Too bad director Chloé Zhao spent more time contemplating the emptiness of the badlands than the emptiness of her own script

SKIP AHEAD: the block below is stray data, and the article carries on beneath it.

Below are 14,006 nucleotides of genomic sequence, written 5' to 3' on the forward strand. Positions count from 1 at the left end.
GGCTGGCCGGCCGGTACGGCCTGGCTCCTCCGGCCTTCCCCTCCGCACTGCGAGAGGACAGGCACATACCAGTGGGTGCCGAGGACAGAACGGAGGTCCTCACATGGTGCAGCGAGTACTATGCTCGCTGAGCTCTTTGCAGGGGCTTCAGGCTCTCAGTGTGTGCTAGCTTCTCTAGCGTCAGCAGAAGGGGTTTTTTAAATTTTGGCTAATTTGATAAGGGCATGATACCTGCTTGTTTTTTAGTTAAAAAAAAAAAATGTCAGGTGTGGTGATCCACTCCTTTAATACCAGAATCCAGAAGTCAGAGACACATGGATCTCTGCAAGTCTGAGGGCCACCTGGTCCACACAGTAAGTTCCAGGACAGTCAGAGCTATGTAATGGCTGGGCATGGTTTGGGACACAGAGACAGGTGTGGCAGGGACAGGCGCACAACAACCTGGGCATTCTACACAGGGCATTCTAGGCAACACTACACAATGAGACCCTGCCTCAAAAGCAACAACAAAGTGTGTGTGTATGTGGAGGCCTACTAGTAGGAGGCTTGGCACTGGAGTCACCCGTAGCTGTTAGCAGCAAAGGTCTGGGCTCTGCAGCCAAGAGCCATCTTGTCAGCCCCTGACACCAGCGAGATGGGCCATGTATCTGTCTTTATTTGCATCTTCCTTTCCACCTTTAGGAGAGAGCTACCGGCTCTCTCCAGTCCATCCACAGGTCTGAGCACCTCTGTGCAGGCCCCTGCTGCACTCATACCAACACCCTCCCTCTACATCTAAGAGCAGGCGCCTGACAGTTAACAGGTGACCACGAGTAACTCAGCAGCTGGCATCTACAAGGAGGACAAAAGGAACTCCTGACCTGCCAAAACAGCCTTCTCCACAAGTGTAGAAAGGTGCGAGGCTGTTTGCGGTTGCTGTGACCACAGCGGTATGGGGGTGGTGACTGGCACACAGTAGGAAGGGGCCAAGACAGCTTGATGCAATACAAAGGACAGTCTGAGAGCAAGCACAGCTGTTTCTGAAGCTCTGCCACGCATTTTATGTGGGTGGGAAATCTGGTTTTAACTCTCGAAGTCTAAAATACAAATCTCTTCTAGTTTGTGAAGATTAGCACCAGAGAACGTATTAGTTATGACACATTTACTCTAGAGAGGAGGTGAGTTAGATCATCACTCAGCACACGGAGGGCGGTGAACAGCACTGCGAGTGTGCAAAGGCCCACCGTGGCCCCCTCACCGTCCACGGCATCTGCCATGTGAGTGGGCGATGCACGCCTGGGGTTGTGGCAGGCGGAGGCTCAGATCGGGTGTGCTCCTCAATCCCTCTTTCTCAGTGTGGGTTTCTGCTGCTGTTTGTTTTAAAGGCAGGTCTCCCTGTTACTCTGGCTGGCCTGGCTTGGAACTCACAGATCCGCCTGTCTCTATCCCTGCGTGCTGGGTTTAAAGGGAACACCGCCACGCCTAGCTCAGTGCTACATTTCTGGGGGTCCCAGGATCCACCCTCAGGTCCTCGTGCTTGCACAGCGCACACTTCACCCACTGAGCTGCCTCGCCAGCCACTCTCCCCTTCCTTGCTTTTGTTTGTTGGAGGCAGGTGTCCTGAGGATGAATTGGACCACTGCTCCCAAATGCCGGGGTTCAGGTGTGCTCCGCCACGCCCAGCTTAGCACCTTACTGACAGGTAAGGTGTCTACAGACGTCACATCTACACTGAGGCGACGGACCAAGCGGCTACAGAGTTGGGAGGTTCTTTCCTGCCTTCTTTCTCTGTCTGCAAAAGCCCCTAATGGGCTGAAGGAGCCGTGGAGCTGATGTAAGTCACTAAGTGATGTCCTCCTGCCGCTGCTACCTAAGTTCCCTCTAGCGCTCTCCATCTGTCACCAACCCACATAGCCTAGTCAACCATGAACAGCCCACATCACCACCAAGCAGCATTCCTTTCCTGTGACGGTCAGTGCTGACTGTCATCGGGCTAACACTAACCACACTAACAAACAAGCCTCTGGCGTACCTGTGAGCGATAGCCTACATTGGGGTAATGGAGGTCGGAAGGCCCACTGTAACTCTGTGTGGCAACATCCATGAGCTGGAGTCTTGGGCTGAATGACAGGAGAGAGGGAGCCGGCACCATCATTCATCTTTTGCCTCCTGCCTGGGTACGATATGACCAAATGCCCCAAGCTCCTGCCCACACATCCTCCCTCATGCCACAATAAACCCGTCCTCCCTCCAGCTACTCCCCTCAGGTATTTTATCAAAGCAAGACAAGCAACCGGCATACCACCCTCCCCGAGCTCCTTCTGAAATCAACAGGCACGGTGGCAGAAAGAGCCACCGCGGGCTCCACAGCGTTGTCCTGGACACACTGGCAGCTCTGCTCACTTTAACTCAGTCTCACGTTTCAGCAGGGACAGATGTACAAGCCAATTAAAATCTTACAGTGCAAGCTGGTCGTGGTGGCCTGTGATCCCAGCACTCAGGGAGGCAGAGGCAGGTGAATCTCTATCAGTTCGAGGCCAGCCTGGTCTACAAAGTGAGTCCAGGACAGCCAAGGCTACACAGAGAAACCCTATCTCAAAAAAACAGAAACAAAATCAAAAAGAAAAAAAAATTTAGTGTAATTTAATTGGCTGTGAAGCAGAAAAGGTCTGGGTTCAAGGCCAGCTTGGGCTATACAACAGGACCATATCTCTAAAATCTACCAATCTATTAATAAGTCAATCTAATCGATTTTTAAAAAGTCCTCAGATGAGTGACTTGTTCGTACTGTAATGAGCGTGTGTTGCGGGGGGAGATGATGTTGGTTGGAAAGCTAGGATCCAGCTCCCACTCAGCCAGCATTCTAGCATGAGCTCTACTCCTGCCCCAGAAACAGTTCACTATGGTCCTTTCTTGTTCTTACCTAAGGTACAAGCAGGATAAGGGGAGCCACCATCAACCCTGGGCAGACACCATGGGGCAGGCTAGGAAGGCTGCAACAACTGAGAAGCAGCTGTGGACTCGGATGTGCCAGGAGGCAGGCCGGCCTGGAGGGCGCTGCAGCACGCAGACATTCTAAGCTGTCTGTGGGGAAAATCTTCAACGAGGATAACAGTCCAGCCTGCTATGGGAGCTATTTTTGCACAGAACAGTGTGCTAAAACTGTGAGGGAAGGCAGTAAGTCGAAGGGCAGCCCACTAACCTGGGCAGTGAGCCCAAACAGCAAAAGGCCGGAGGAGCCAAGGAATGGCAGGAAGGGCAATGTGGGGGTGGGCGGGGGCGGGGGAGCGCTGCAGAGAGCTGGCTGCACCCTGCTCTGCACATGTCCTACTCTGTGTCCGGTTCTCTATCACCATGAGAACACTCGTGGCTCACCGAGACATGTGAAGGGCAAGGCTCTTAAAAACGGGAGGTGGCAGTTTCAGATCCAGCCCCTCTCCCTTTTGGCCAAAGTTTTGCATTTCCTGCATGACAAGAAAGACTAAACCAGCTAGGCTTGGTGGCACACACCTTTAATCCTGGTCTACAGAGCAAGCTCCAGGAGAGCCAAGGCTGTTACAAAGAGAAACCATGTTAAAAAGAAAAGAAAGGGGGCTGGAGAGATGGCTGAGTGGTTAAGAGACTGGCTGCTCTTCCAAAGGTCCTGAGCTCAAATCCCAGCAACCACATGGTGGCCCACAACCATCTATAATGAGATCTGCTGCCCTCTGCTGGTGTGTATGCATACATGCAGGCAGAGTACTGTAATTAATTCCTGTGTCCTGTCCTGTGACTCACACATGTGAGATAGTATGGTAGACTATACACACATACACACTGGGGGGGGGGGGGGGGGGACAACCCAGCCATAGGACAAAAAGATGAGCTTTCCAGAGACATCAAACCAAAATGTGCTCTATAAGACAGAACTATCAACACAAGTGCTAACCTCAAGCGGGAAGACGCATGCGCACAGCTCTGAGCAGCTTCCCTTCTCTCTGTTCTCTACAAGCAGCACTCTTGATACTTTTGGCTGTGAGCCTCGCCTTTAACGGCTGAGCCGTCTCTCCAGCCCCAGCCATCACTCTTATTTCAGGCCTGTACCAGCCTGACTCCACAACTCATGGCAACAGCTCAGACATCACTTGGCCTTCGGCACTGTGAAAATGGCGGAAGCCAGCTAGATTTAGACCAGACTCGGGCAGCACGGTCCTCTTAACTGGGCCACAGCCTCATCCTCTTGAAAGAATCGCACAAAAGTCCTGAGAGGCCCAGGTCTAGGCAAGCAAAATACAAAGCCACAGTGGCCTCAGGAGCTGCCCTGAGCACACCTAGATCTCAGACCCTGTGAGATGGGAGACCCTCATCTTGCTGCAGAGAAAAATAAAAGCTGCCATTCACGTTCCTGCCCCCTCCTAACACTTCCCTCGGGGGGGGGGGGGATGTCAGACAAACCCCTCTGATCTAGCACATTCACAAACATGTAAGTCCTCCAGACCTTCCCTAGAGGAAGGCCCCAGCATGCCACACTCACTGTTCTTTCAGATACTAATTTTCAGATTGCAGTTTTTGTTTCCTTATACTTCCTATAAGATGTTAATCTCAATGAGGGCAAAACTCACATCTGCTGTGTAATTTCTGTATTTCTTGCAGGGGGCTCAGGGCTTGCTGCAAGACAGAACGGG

Of all the rickety crutches that mediocre movies lean on, one of my least favorites is when a character expresses their cosmic ambivalence by gazing meaningfully into the empty distance. Like any trope, it can be used well, but indie filmmakers tend to overuse it as an all-purpose, fill-in-the-blanks placeholder for details, nuances and character development. In Chloé Zhao’s The Rider, the slightest twinge of emotional conflict sends the lead character outside to stare blankly into the sunlight, the twilight, the moonlight or even the “friscalating dusklight,” to borrow a phrase from Eli Cash. To be fair, that dusklight friscalates over the forbiddingly beautiful badlands of South Dakota, but those empty stares are almost too apt for a film with an offscreen story that is so much more interesting than the actual movie. Too bad Zhao spent more time contemplating the emptiness of the badlands than the emptiness of her own script.